Neither did the new strategy meet with universal approval from the business community. The Confederation of British Industry, for instance, aggressively opposed lessening direct support for British industry, whilst the City and Institute of Directors favoured it (Farnsworth, 2004; Grant and Marsh, 1977; Ingram and Ingram, 2003; Longstreth, 1979). The CBI was much more comfortable with John Major's premiership which, from the outset, signalled greater enthusiasm for the role of active government in assisting businesses. Michael Heseltine assumed the role of President of the Board of Trade within Major's Cabinet and promoted the importance of active government engagement in regional economic development.
The post-1997 Labour government's Third Way approach built on such policies to strengthen direct and indirect interventions that would underpin more productive and more competitive private businesses through more targeted public policies. From the outset of his election, Tony Blair went out of his way to assure businesses that even the most socially-centred reforms would ultimately be introduced in such a way that their negative effects on businesses would be minimised:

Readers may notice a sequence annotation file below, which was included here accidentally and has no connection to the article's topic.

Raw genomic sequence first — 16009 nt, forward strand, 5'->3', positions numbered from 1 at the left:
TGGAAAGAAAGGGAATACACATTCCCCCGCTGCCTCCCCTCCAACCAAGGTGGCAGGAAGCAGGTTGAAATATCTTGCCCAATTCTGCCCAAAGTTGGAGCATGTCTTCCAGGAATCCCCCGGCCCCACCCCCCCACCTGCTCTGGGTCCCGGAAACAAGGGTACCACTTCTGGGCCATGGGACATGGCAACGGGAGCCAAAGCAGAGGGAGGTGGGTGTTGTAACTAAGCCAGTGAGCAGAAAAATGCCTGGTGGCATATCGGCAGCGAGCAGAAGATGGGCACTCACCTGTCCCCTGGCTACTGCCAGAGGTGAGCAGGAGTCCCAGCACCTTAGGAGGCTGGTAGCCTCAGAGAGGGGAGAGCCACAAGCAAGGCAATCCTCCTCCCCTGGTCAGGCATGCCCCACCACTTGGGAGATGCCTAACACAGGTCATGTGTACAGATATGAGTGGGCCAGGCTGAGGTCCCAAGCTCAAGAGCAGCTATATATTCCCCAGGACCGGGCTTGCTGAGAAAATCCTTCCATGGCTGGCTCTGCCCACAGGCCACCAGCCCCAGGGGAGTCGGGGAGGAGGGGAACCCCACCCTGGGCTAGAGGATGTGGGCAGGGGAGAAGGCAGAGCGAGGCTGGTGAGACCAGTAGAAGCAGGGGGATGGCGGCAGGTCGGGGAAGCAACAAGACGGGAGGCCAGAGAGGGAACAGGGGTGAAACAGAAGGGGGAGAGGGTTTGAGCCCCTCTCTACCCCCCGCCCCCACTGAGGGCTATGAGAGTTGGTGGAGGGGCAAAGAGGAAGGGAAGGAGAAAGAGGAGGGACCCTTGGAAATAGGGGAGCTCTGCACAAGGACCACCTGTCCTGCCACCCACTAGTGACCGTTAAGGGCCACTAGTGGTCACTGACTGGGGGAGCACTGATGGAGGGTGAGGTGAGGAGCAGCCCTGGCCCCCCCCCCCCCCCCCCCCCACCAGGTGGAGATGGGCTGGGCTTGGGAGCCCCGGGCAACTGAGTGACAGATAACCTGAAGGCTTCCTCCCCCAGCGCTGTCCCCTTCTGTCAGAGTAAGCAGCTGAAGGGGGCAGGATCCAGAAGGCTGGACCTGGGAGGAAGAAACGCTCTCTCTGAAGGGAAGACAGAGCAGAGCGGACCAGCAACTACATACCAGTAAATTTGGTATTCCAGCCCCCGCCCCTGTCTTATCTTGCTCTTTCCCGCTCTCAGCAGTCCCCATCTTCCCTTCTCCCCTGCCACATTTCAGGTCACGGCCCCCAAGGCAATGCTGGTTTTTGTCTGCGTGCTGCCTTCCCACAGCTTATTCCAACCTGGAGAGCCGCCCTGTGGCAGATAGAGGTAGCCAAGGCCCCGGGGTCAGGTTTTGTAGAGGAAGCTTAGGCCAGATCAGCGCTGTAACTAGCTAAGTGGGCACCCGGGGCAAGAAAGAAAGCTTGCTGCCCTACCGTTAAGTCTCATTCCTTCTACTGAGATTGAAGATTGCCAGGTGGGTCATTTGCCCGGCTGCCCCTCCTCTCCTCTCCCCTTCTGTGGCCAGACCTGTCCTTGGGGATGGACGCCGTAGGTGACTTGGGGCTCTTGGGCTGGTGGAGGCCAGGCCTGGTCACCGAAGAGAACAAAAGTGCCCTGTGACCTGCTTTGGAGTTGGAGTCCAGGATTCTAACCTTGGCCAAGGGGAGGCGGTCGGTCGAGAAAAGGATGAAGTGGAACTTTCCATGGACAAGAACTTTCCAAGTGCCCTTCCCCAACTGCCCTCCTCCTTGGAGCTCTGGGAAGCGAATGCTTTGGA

Even where you may have doubts about certain parts of policy - a minimum wage or trade union representation - remember: that we are consulting business every step of the way; and that taken altogether, the entire changes proposed would still leave us with a labour market considerably less regulated than that of the USA. (Blair, 1997) The UK economic model that emerged in the late 1990s under New Labour emphasised highly skilled, flexible, non-unionised, lightly regulated and relatively cheap labour coupled with low taxes. This strategy of prioritising the need for lower regulation went hand-in-hand with policies designed to attract higher technology companies via greater public investment in higher-level skills, more generous tax breaks, and public policies that placed corporate needs at their heart. In other words, social and economic policy in the UK has helped to promote a particular kind of capitalism; one that has sought to satisfy business needs by reducing, shifting or socialising the costs and risks associated with 'doing' business. And this strategy has tended to favour corporate predators rather than producers (as Ed Miliband would put it).